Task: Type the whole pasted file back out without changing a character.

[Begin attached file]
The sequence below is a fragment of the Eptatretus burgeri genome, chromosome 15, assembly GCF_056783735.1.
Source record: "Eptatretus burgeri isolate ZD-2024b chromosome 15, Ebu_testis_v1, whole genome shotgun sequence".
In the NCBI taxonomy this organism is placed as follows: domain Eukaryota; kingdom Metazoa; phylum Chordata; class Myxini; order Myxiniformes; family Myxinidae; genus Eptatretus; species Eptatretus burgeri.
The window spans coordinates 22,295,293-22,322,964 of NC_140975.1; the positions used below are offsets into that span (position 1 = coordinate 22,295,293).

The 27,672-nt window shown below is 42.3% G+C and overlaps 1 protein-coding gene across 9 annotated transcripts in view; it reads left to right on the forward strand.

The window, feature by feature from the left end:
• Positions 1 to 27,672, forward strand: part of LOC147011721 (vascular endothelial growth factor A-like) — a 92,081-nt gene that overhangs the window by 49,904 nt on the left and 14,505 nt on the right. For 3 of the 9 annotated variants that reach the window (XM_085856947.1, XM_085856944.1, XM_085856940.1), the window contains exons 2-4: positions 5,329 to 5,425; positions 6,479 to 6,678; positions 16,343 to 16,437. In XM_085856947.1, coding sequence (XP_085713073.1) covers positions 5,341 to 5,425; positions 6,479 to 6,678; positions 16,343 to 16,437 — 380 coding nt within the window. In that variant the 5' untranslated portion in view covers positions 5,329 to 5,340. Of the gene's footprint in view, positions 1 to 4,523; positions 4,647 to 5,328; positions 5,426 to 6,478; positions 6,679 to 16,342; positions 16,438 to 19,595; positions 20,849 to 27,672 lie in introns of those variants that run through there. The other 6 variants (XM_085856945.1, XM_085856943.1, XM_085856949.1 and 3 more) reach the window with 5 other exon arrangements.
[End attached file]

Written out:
The sequence below is a fragment of the Eptatretus burgeri genome, chromosome 15, assembly GCF_056783735.1.
Source record: "Eptatretus burgeri isolate ZD-2024b chromosome 15, Ebu_testis_v1, whole genome shotgun sequence".
In the NCBI taxonomy this organism is placed as follows: domain Eukaryota; kingdom Metazoa; phylum Chordata; class Myxini; order Myxiniformes; family Myxinidae; genus Eptatretus; species Eptatretus burgeri.
The window spans coordinates 22,295,293-22,322,964 of NC_140975.1; the positions used below are offsets into that span (position 1 = coordinate 22,295,293).

The 27,672-nt window shown below is 42.3% G+C and overlaps 1 protein-coding gene across 9 annotated transcripts in view; it reads left to right on the forward strand.

The window, feature by feature from the left end:
• Positions 1 to 27,672, forward strand: part of LOC147011721 (vascular endothelial growth factor A-like) — a 92,081-nt gene that overhangs the window by 49,904 nt on the left and 14,505 nt on the right. For 3 of the 9 annotated variants that reach the window (XM_085856947.1, XM_085856944.1, XM_085856940.1), the window contains exons 2-4: positions 5,329 to 5,425; positions 6,479 to 6,678; positions 16,343 to 16,437. In XM_085856947.1, coding sequence (XP_085713073.1) covers positions 5,341 to 5,425; positions 6,479 to 6,678; positions 16,343 to 16,437 — 380 coding nt within the window. In that variant the 5' untranslated portion in view covers positions 5,329 to 5,340. Of the gene's footprint in view, positions 1 to 4,523; positions 4,647 to 5,328; positions 5,426 to 6,478; positions 6,679 to 16,342; positions 16,438 to 19,595; positions 20,849 to 27,672 lie in introns of those variants that run through there. The other 6 variants (XM_085856945.1, XM_085856943.1, XM_085856949.1 and 3 more) reach the window with 5 other exon arrangements.